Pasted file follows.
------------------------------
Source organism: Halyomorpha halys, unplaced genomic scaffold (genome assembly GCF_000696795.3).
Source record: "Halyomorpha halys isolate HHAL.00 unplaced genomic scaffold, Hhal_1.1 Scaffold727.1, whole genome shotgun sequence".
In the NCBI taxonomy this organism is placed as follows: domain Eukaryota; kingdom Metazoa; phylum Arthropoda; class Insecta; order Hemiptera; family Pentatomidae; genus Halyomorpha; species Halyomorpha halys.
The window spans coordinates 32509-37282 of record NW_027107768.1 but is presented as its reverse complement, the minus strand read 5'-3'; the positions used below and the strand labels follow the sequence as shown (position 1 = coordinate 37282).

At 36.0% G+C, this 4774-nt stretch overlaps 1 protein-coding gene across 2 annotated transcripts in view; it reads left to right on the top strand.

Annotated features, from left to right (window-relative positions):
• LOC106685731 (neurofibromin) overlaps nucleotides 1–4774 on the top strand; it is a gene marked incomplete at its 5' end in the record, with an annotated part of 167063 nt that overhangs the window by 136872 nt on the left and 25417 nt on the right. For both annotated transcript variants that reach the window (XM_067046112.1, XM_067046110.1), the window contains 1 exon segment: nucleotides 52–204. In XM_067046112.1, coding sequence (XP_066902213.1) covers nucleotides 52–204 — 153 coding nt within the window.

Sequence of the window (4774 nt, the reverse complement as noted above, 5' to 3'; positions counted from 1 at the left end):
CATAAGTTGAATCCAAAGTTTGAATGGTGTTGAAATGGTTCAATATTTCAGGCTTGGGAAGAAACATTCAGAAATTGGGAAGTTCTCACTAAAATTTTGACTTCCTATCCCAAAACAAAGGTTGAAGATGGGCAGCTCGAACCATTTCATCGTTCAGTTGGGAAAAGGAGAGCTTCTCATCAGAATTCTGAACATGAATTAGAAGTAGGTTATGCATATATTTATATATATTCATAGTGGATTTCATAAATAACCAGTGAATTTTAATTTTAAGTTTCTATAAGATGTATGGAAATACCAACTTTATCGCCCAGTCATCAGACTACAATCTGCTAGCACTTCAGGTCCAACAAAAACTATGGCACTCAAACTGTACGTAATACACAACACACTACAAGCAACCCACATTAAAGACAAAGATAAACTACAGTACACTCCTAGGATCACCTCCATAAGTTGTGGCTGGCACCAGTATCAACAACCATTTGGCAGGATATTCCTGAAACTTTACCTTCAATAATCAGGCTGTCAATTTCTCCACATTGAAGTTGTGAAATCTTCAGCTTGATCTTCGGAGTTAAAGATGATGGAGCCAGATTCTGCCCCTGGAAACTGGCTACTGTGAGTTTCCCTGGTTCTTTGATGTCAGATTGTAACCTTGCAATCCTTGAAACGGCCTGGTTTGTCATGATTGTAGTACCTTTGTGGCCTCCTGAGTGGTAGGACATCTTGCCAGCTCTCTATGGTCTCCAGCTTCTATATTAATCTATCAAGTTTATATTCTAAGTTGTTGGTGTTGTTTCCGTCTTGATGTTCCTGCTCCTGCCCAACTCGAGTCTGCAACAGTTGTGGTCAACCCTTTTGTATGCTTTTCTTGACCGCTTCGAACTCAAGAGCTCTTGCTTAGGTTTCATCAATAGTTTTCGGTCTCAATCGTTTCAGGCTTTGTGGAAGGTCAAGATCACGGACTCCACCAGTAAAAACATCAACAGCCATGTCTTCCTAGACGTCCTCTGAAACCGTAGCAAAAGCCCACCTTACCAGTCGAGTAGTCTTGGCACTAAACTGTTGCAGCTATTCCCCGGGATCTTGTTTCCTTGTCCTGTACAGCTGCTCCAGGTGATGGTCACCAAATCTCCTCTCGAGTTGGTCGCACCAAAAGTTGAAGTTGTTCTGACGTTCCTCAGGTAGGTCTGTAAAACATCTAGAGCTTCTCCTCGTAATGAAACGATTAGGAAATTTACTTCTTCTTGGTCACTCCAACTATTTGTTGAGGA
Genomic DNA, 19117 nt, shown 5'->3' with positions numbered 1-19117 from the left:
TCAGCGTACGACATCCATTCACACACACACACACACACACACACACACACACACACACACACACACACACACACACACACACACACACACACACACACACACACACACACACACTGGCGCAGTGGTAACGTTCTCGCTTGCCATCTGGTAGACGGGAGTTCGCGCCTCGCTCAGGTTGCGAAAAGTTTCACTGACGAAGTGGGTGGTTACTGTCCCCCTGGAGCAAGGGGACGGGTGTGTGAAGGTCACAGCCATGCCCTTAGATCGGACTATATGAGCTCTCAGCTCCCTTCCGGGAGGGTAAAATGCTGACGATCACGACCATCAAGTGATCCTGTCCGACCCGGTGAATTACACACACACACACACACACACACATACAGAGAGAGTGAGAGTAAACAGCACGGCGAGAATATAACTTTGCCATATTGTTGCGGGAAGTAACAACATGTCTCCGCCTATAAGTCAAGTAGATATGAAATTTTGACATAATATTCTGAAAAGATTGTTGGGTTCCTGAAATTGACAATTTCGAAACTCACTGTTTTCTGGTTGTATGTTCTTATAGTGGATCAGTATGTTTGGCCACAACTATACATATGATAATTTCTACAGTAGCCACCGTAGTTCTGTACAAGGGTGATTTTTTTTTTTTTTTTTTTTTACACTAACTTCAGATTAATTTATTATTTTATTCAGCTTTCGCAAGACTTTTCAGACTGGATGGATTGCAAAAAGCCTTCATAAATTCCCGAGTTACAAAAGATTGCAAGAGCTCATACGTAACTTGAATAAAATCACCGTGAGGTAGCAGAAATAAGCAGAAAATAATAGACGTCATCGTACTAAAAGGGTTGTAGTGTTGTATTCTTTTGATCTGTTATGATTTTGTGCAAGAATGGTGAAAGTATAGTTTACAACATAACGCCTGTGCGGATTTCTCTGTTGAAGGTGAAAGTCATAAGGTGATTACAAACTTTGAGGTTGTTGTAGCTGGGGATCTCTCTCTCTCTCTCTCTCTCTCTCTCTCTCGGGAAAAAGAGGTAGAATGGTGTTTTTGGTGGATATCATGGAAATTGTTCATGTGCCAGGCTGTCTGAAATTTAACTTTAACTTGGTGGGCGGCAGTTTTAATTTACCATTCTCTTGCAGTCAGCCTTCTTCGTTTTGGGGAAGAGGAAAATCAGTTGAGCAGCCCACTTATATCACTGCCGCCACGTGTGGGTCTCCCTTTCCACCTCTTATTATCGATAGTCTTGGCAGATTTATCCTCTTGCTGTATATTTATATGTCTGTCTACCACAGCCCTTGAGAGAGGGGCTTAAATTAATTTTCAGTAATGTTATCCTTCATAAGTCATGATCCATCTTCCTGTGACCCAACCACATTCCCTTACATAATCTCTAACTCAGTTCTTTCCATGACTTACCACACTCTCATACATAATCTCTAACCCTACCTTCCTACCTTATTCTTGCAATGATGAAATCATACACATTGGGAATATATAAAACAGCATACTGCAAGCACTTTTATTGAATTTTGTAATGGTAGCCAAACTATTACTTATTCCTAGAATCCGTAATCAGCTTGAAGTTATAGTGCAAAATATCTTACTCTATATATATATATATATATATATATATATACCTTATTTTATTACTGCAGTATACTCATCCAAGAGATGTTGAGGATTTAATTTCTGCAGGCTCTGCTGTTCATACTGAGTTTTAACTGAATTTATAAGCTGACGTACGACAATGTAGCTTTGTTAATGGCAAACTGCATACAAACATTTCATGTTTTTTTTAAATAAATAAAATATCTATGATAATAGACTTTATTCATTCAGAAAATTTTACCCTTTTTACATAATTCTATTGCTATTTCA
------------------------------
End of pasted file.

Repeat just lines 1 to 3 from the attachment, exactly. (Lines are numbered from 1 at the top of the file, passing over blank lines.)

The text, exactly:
Source organism: Halyomorpha halys, unplaced genomic scaffold (genome assembly GCF_000696795.3).
Source record: "Halyomorpha halys isolate HHAL.00 unplaced genomic scaffold, Hhal_1.1 Scaffold727.1, whole genome shotgun sequence".
In the NCBI taxonomy this organism is placed as follows: domain Eukaryota; kingdom Metazoa; phylum Arthropoda; class Insecta; order Hemiptera; family Pentatomidae; genus Halyomorpha; species Halyomorpha halys.